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Single-walled zeolitic nanotubes discovered

A new class of nanotube material has been discovered by researchers at Stockholm University together with a research group at the American university GeorgiaTech. The unique mesostructure of nanotube materials provide them with properties that are not available for bulk material. The discovery was recently published in the scientific magazine Science.

Zeolitic nanotube
The single-walled zeolitic nanotube is composed of a microporous aluminosilicate wall encapsulating a hollow mesoporous core. Credit: Tom Willhammar/Stockholm University

The carbon nanotube is the most prominent example known so far and exhibits impressive mechanical properties in terms of strength and stiffness in addition to tailorable electrical, optical and thermal properties.

Through a combination of targeted synthesis and high definition structure elucidation, the zeolitic nanotube has been realized. Analogous to the carbon nanotube this material exhibits an extended one-dimensional structure with an ordered wall structure at the atomic-scale. The zeolitic nanotube is however different both when it comes to chemical composition and in atomic structure. It is composed of a microporous wall, which encapsulates a hollow mesoporous core. The tubular morphology and aluminosilicate composition provide a system with intrinsic multi-lengthscale ordering, creating unique properties.

The zeolitic nanotube was synthesized by a process that simultaneously directs the formation of a ~5nm wide tubular mesostructure and a microporous and crystalline wall. Aberration-corrected transmission electron microscopy imaging provided essential tools to reveal the atomic structure, where information from different projections were used in order to reveal its complete atomic structure.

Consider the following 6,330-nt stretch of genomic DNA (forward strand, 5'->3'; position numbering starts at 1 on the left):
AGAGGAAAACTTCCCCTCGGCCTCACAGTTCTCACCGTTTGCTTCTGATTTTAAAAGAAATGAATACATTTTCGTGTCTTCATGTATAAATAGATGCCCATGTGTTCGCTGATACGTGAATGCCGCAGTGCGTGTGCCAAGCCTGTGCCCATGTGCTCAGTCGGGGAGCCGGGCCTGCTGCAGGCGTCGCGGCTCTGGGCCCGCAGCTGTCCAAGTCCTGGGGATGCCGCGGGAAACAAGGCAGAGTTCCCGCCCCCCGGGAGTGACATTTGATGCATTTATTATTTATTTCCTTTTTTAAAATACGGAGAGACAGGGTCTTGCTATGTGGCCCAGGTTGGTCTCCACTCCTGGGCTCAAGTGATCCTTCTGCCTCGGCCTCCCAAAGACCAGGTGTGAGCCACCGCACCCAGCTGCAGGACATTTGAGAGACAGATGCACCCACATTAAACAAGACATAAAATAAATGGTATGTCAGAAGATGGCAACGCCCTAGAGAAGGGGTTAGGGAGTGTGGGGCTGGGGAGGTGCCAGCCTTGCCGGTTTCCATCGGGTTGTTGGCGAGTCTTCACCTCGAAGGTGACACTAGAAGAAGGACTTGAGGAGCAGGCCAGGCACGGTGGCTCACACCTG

“Electron microscopy provides a unique opportunity to determine the atomic structure of materials lacking three-dimensional periodicity, such as nanotubes”, says 
Tom Willhammar, researcher at the Department of Materials and Environmental Chemistry (MMK) at Stockholm University.

About the natotube

The unique and well-defined structure of the zeolitic nanotube provides exciting opportunities. Its structure with pores at different lengthscales opens up for controlling chemical reactions, where smaller molecules can diffuse through the micropores to access larger active species inside the tube. The aluminosilicate composition, combined with high stability, provides potential opportunities for the material to be used both in gas separation as well as to make the tube itself catalytically active for use in heterogeneous catalysis.

Find the article “Single-walled zeolitic nanotubes”, published in Science

Read more about Tom Willhammar's research